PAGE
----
“I can’t put my finger on it,” Brian McCann said. “We’ve played really good baseball at home and obviously we need to start playing better on the road. But I don’t think there is one thing I can point to.”
Fortunately the baseball world allows us a chance to attempt to explain the unexplainable through numbers. But as you will see, a look at the splits produced since the 13-2 start are as contrasting as the team’s record.
Since the road woes began on April 19, the Braves have produced a slash line of .240/.310/.392 (batting average/ on-base percentage/slugging percentage) and averaged 3.9 runs per game. Their pitchers have compiled a 4.46 ERA during this 39-game stretch.
During the home games played in this same span, the Braves have produced a slash line of .262/.342/.413 and averaged 4.6 runs per game. Their pitchers have compiled a 2.26 ERA during this 34-game stretch.
It is interesting to look at the difference in the home/road OPS numbers produced by Braves players over the course of the past 73 games (dating back to April 19):
Freddie Freeman .974
Brian McCann .930
Chris Johnson .821
Jason Heyward .727
B.J. Upton .700
Andrelton Simmons .669
Dan Uggla .630
Justin Upton .523
Justin Upton .816
Chris Johnson .782
B.J. Upton .450
So Uggla and Justin Upton rank as the least productive offensive contributors at home and the two most productive contributors on the road during this span. McCann is has been consistently great both at home and on the road. The splits produced by Heyward, Johnson and Simmons are also pretty consistent.
These split contrasts are not restricted to the offensive end. Here is a look at the home/road ERAs produced by the starting pitchers during this same span.
Julio Teheran 1.79
Paul Maholm 2.20
Tim Hudson 2.52
Mike Minor 4.30
Minor will look to extend his road success when the Braves open a three-game series tonight at Marlins Park, which is where the Braves claimed the first of those seven straight road wins to open the season.
If this week’s return to Miami allows the Braves to end their frustrating road woes, maybe Medlen will be willing to expound on his theories. But for now, we’re all left to attempt to explain the unexplainable.
Tim Hudson will have to wait one additional day to attempt to end a winless streak that dates back to May 10.
Hudson was scheduled to start Friday night’s series opener against the Phillies at Citizens Bank Park. But approximately four hours before the start of the game, the Braves announced Paul Maholm would start in his place. Hudson will now start Saturday night’s game.
While Maholm will be making his start on regular rest, Hudson will have two extra days of rest heading into Saturday’s start.
Hudson threw 100 pitches while completing 5 2/3 innings against the D-backs on Saturday. All indications are that this decision was simply made to provide the veteran right-hander a chance to get one extra day of rest.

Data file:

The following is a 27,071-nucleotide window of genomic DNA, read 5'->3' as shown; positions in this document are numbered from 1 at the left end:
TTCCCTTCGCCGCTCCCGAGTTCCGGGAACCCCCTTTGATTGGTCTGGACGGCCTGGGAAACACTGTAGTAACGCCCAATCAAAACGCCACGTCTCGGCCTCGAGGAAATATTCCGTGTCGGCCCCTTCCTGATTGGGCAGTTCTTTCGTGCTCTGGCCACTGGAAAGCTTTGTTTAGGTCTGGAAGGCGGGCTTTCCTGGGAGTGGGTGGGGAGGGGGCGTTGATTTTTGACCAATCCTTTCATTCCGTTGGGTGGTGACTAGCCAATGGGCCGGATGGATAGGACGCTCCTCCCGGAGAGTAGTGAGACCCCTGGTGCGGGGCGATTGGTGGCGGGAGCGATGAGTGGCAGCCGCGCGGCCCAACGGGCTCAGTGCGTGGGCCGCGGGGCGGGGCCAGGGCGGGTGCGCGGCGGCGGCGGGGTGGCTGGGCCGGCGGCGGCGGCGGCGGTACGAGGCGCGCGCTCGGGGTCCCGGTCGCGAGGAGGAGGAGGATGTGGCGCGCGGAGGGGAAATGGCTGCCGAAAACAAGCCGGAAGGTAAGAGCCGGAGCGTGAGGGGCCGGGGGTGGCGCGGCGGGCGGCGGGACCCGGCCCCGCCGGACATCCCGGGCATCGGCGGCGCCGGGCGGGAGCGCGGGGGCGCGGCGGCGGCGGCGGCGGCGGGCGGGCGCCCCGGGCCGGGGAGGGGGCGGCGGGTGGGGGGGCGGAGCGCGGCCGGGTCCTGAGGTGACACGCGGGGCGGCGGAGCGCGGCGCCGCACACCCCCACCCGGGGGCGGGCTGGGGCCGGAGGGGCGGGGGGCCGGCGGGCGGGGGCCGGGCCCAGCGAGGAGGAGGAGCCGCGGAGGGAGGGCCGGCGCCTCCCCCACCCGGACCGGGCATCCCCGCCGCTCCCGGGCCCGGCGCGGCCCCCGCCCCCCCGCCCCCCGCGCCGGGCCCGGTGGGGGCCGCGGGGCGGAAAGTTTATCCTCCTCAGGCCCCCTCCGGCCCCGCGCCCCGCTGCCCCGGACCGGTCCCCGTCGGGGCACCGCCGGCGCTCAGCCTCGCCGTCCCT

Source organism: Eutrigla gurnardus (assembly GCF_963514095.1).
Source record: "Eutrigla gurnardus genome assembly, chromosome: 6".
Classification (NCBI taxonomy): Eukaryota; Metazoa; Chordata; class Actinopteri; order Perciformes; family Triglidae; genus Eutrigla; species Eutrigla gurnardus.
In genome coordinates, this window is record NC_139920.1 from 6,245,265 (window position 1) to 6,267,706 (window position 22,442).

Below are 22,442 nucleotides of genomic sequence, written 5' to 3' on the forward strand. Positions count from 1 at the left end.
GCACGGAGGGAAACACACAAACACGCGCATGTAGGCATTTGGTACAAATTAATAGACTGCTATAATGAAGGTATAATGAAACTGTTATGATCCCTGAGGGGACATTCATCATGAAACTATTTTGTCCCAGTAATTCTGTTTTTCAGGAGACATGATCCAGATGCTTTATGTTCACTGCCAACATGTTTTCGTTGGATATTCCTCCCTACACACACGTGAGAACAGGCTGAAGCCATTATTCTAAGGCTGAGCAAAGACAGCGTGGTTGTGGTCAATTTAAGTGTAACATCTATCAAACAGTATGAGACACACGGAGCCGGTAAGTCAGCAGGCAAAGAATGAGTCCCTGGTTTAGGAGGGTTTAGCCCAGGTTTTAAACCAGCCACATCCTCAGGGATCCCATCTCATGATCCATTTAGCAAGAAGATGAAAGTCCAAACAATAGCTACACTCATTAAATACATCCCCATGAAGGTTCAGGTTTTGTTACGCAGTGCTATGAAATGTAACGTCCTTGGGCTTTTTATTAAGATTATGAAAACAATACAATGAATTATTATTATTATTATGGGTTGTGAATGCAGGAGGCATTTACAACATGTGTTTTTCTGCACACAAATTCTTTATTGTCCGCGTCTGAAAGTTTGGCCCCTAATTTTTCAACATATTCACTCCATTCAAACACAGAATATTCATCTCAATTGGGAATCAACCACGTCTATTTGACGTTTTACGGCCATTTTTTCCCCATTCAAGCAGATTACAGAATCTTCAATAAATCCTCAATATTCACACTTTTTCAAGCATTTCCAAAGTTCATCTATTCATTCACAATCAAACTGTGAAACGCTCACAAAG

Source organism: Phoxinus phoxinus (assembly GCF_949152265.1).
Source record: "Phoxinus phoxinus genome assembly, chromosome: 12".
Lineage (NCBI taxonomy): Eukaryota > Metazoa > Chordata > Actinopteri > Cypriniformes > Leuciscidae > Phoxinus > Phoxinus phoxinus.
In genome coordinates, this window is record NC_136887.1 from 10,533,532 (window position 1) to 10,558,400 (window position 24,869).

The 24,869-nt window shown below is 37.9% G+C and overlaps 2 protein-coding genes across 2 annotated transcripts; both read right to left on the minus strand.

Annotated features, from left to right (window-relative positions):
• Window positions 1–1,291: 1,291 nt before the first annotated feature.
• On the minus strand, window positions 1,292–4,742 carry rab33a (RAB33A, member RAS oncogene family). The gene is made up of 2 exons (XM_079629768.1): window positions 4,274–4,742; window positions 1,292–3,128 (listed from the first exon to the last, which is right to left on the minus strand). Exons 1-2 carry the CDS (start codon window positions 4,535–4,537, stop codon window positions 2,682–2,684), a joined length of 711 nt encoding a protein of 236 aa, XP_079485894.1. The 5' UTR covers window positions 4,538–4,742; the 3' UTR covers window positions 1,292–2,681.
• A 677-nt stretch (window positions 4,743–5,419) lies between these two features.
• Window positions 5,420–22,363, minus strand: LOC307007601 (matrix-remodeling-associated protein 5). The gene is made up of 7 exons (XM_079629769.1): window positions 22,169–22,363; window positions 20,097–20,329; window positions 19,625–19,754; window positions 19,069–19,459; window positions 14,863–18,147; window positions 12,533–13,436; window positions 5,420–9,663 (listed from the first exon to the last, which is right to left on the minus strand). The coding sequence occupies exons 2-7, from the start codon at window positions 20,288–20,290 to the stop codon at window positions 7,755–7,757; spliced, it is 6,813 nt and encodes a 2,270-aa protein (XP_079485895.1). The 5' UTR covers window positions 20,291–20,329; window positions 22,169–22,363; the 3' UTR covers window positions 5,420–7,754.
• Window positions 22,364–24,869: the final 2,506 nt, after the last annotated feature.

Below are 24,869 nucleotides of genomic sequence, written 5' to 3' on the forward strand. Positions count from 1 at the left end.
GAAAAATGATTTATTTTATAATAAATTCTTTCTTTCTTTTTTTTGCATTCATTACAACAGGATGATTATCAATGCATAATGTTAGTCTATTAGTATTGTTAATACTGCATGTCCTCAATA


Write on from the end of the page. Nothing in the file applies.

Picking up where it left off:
Hudson expressed his displeasure when he was pulled last Saturday after surrendering a game-tying home run to the D-backs’ A.J. Pollock with two outs in the sixth inning. He felt he should have been given a chance to record the final out and remain in line for a potential win.
The frustration was influenced by the fact Hudson has gone 0-6 with a 4.50 ERA in the 10 starts he has made since last earning a win on May 5. He compiled a 2.45 ERA in his six June starts.
Joey Terdoslavich received a nice surprise late Wednesday night, when the Braves informed him he would be making the rise to the Major League level.
The Braves purchased Terdoslavich’s contract from Triple-A Gwinnett after placing Jordan Schafer on the disabled list with a right ankle contusion on Thursday morning.
Terdoslavich, who has never previously been called to the big leagues, is expected to be in uniform for Thursday night’s scheduled game against the Marlins at Turner Field.
Schafer has had limited mobility since fouling a pitch off his ankle last week on June 26 in Kansas City. The versatile outfielder has favored his right leg while running to first base during the two pinch hit plate appearances he has made the past two nights. Swelling around his Achilles has prevented him from being available to play the field.
Terdoslavich has the ability to play both corner outfield positions and his presence as a switch hitter strengthens Atlanta’s bench. The 24-year-old prospect has opened some eyes while hitting .318 with 18 home runs and a .926 OPS in 85 games with Triple-A Gwinnett.
The Braves have been working with a weakened bench since Evan Gattis was placed on the disabled list with an oblique strain on June 18. Terdoslavich could provide some of the power that has been absent while Gattis has continued to deal with this injury.
The Braves will need to create a spot on their 40-man roster for Terdoslavich.
Terdoslavich was one of the two Braves’ prospects selected to participate in this year’s Futures Game, which will be held at Citi Field on July 14. But he will obviously not compete if he is still at the Major League level when the game is played next weekend.